The process of procuring and building a greenhouse has given me some very concrete examples of some of the most important elements of a successful project. In part 1, I covered these elements: start with a good plan, build a great foundation, assemble the right team, and solve problems creatively. Here in part 2, I’ll cover three more elements: celebrate successes, set clear and achievable goals, and be realistic with your schedule. Please review part 1 for background info.
We found it was not only fun, but critical to take time to celebrate successes in our project. Success for us was the completion of a particularly difficult build step, such as erecting the last truss, or finishing the glazing. As Karen and I (our team of two) were burning ourselves out, the ‘breaks’ not only let us celebrate progress, but also gave us a needed physical break. What did we do for a celebration? We went out to lunch or dinner. There is one excellent local Mexican food restaurant near to our property (Fiesta Jalisco http://fiestainporthadlock.com/). Going there for lunch or dinner is special treat for us. Of course, a good ole-fashioned hug is also a good reward.
Lesson: celebrations are very important activities for most people. They serve as encouragement, recognition, and even rest for a weary team. These are good times to socialize, complain and get sympathy, and even to discuss different ways to tackle the next phase.
Set clear and achievable goals
One of the most difficult parts of any endeavor is developing and communicating a clear vision of where you are going. For our greenhouse, we had access to many photos and drawings that helped us visualize the end product and many of the interim steps. Still, pictures and drawings do not come close to true 3D, physical reality. It is hard to get a sense of size, for example, from a picture. It was tough for us, even when you are told that the shipment for the kit is coming in nine crates, totaling 6,000 lbs, to really grasp how big a bite you just took. When the boxes arrived, we gasped. What did we get ourselves into? But, I’m a firm believer in that old adage:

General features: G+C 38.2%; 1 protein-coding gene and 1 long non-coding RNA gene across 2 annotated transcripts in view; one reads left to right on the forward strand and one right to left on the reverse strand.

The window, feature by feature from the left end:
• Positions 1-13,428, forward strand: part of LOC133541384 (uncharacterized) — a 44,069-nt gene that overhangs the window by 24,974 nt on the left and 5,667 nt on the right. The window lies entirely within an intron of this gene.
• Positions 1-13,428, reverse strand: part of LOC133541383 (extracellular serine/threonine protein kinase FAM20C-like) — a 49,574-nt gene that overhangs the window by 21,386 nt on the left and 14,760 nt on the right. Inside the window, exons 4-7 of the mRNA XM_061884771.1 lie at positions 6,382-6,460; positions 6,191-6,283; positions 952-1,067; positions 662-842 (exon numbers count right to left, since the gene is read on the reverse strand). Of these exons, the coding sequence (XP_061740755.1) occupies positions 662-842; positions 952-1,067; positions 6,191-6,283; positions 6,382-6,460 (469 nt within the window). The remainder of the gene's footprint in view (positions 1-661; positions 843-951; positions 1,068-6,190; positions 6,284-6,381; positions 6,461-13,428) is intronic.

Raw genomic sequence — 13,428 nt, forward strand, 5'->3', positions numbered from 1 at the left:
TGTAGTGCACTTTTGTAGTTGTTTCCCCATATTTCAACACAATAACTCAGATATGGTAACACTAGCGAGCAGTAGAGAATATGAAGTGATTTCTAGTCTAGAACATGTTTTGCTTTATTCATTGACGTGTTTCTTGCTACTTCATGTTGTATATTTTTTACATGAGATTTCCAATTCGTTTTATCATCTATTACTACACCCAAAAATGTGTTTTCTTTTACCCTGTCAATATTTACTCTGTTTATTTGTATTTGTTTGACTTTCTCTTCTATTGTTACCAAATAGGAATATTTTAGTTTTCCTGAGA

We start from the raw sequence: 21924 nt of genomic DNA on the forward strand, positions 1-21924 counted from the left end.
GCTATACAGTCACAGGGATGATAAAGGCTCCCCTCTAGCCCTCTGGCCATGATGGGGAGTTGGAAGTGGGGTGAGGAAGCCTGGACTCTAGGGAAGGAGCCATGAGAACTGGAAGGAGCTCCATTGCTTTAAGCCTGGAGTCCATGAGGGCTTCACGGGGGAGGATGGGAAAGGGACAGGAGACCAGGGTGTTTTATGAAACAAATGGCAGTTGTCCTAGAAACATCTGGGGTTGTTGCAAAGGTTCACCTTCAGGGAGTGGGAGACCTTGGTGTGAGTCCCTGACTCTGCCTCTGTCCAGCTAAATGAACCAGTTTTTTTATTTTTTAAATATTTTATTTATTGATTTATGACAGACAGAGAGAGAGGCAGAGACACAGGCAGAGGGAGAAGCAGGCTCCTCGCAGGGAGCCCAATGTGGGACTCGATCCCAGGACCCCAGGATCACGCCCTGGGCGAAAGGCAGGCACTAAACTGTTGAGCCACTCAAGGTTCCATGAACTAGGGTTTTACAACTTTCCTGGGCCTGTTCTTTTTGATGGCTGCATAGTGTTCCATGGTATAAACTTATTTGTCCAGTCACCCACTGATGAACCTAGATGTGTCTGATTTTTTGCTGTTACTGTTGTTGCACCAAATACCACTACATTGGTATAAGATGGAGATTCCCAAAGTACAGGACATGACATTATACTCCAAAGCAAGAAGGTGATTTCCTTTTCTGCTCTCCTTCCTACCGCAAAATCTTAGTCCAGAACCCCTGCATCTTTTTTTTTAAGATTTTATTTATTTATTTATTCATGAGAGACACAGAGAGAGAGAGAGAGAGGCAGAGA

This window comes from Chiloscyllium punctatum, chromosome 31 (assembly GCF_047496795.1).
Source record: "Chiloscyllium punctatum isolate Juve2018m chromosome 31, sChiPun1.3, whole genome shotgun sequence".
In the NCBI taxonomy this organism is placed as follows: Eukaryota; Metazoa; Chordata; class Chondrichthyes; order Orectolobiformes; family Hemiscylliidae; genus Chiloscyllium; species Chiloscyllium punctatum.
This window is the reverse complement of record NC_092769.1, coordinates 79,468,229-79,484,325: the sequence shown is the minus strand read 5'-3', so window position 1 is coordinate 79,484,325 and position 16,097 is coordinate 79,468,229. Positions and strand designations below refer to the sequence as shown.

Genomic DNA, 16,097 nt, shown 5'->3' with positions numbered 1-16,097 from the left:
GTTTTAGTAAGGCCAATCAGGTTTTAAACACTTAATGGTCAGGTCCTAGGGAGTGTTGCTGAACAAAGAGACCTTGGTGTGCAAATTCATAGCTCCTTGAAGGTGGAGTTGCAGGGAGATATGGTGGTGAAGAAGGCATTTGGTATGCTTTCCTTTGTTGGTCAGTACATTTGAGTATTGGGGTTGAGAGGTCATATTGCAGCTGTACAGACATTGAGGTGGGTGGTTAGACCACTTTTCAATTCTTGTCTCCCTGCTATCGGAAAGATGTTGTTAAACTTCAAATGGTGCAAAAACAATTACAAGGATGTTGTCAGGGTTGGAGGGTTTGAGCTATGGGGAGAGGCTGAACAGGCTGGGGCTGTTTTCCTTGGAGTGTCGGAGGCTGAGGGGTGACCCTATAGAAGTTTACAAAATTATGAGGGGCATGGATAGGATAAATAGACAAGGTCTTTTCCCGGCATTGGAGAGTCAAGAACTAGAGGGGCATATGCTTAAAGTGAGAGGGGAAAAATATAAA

“How do you eat an elephant? One bite at a time!”
It is easy to get discouraged when you face a seemingly insurmountable goal, but this old adage works. We simply set clear, achievable, short-term goals for ourselves: “Let’s get the north wall sill plate down today. If we have time left, we can start on the south one.” When you string enough of these together, and persevere in the execution, something magical happens: you wake up one day and the entire project is done!
Lesson: Set clear, short-term, achievable goals to reach and even the seemingly impossible is indeed possible!
Be realistic with your schedule
If you don’t do a perfect job of planning (which, by definition, is impossible to do), you will inevitably encounter schedule issues. For our greenhouse build project, we set an overall goal to get Karen’s plants indoors and warm before the first freeze. We knew roughly when this was going to happen in this latitude (November-ish), but, being a famer’s son, you can never count on Mother Nature to cooperate. So, we set a goal of early October, to give ourselves a margin. But, as we had never built a structure like this, with so many parts and dependencies, we had no basis in reality to know if we could achieve this goal. It was just a gut feel. Sometimes, a gut feel is all we have as project managers, even experienced ones. Well, we should have used the old PM trick of tripling the estimate. We practically killed ourselves to complete the project, as one month to build the structure proved insufficient. We had several parts problems, inexperience issues, and other non-project (life) activities that stretched the timeline. In fact, we’ve found that living in the relative ‘country’ compared with our San Jose address, caused everything we did to take longer than we expected. Every time we needed a part at a big box hardware store, for example, we faced a 60 minute round trip for travel alone. Needless to say, we kept meticulous lists.
Lesson: estimate your schedule using all available data, then add an appropriate fudge-factor based on your experience level with the project technology. The less the experience, the greater the cushion should be.
Karen has started to move her most cold-sensitive plants into the new greenhouse, even though we have a few things left to do. She has made excellent progress and we are confident we will achieve our goal. This phase reminds me of all those projects on which I’ve worked where we ‘shipped’ an unfinished product and cleaned up the problems in production. Given the urgency and consequences of failure in our project, I’m very happy with our decision.